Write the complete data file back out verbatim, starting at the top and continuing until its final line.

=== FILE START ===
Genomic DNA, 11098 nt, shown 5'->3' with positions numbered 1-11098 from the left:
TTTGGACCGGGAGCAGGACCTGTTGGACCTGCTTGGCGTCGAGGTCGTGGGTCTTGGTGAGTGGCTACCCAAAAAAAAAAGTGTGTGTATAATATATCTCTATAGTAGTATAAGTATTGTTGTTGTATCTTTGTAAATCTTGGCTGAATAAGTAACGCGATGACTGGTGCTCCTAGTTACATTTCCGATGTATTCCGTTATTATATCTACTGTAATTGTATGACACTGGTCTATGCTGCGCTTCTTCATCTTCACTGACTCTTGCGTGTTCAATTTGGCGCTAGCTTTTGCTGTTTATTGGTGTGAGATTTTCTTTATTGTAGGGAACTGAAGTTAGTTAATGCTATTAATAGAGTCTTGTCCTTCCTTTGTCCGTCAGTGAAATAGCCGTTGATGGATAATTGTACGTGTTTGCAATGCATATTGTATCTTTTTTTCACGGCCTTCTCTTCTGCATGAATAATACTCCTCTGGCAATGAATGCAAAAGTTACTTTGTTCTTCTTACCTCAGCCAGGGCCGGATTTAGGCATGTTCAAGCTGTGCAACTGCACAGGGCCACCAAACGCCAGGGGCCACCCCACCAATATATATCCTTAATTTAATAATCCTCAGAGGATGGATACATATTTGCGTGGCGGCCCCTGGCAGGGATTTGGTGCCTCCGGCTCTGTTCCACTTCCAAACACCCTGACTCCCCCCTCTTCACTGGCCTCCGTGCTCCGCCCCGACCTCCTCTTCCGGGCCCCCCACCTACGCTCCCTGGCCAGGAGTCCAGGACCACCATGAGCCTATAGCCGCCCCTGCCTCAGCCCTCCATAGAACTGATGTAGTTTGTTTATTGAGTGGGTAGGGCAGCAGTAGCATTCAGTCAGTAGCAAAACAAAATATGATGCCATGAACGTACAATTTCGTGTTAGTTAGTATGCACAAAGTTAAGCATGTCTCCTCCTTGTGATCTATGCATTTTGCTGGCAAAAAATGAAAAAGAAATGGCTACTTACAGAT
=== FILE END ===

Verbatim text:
Genomic DNA, 11098 nt, shown 5'->3' with positions numbered 1-11098 from the left:
TTTGGACCGGGAGCAGGACCTGTTGGACCTGCTTGGCGTCGAGGTCGTGGGTCTTGGTGAGTGGCTACCCAAAAAAAAAAGTGTGTGTATAATATATCTCTATAGTAGTATAAGTATTGTTGTTGTATCTTTGTAAATCTTGGCTGAATAAGTAACGCGATGACTGGTGCTCCTAGTTACATTTCCGATGTATTCCGTTATTATATCTACTGTAATTGTATGACACTGGTCTATGCTGCGCTTCTTCATCTTCACTGACTCTTGCGTGTTCAATTTGGCGCTAGCTTTTGCTGTTTATTGGTGTGAGATTTTCTTTATTGTAGGGAACTGAAGTTAGTTAATGCTATTAATAGAGTCTTGTCCTTCCTTTGTCCGTCAGTGAAATAGCCGTTGATGGATAATTGTACGTGTTTGCAATGCATATTGTATCTTTTTTTCACGGCCTTCTCTTCTGCATGAATAATACTCCTCTGGCAATGAATGCAAAAGTTACTTTGTTCTTCTTACCTCAGCCAGGGCCGGATTTAGGCATGTTCAAGCTGTGCAACTGCACAGGGCCACCAAACGCCAGGGGCCACCCCACCAATATATATCCTTAATTTAATAATCCTCAGAGGATGGATACATATTTGCGTGGCGGCCCCTGGCAGGGATTTGGTGCCTCCGGCTCTGTTCCACTTCCAAACACCCTGACTCCCCCCTCTTCACTGGCCTCCGTGCTCCGCCCCGACCTCCTCTTCCGGGCCCCCCACCTACGCTCCCTGGCCAGGAGTCCAGGACCACCATGAGCCTATAGCCGCCCCTGCCTCAGCCCTCCATAGAACTGATGTAGTTTGTTTATTGAGTGGGTAGGGCAGCAGTAGCATTCAGTCAGTAGCAAAACAAAATATGATGCCATGAACGTACAATTTCGTGTTAGTTAGTATGCACAAAGTTAAGCATGTCTCCTCCTTGTGATCTATGCATTTTGCTGGCAAAAAATGAAAAAGAAATGGCTACTTACAGAT